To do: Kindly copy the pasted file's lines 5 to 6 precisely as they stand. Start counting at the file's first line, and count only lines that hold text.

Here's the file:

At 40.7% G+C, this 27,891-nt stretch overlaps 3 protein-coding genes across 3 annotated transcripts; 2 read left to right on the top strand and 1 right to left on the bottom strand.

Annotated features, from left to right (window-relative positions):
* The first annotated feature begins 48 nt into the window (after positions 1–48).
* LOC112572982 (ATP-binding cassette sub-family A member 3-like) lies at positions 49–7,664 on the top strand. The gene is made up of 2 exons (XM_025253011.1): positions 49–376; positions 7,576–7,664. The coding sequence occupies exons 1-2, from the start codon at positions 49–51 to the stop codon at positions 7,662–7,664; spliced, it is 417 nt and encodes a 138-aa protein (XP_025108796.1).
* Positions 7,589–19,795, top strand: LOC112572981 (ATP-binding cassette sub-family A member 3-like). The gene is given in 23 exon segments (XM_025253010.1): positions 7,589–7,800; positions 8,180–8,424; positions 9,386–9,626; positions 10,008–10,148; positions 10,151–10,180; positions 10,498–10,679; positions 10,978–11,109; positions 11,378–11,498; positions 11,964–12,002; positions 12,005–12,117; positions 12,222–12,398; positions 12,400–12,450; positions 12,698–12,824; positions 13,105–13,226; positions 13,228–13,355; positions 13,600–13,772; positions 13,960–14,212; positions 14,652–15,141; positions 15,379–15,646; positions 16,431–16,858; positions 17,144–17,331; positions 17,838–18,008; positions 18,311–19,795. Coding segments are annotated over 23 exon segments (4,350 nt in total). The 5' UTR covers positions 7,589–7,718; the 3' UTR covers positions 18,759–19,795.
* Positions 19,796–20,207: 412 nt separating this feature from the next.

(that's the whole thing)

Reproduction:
* Positions 7,589–19,795, top strand: LOC112572981 (ATP-binding cassette sub-family A member 3-like). The gene is given in 23 exon segments (XM_025253010.1): positions 7,589–7,800; positions 8,180–8,424; positions 9,386–9,626; positions 10,008–10,148; positions 10,151–10,180; positions 10,498–10,679; positions 10,978–11,109; positions 11,378–11,498; positions 11,964–12,002; positions 12,005–12,117; positions 12,222–12,398; positions 12,400–12,450; positions 12,698–12,824; positions 13,105–13,226; positions 13,228–13,355; positions 13,600–13,772; positions 13,960–14,212; positions 14,652–15,141; positions 15,379–15,646; positions 16,431–16,858; positions 17,144–17,331; positions 17,838–18,008; positions 18,311–19,795. Coding segments are annotated over 23 exon segments (4,350 nt in total). The 5' UTR covers positions 7,589–7,718; the 3' UTR covers positions 18,759–19,795.
* Positions 19,796–20,207: 412 nt separating this feature from the next.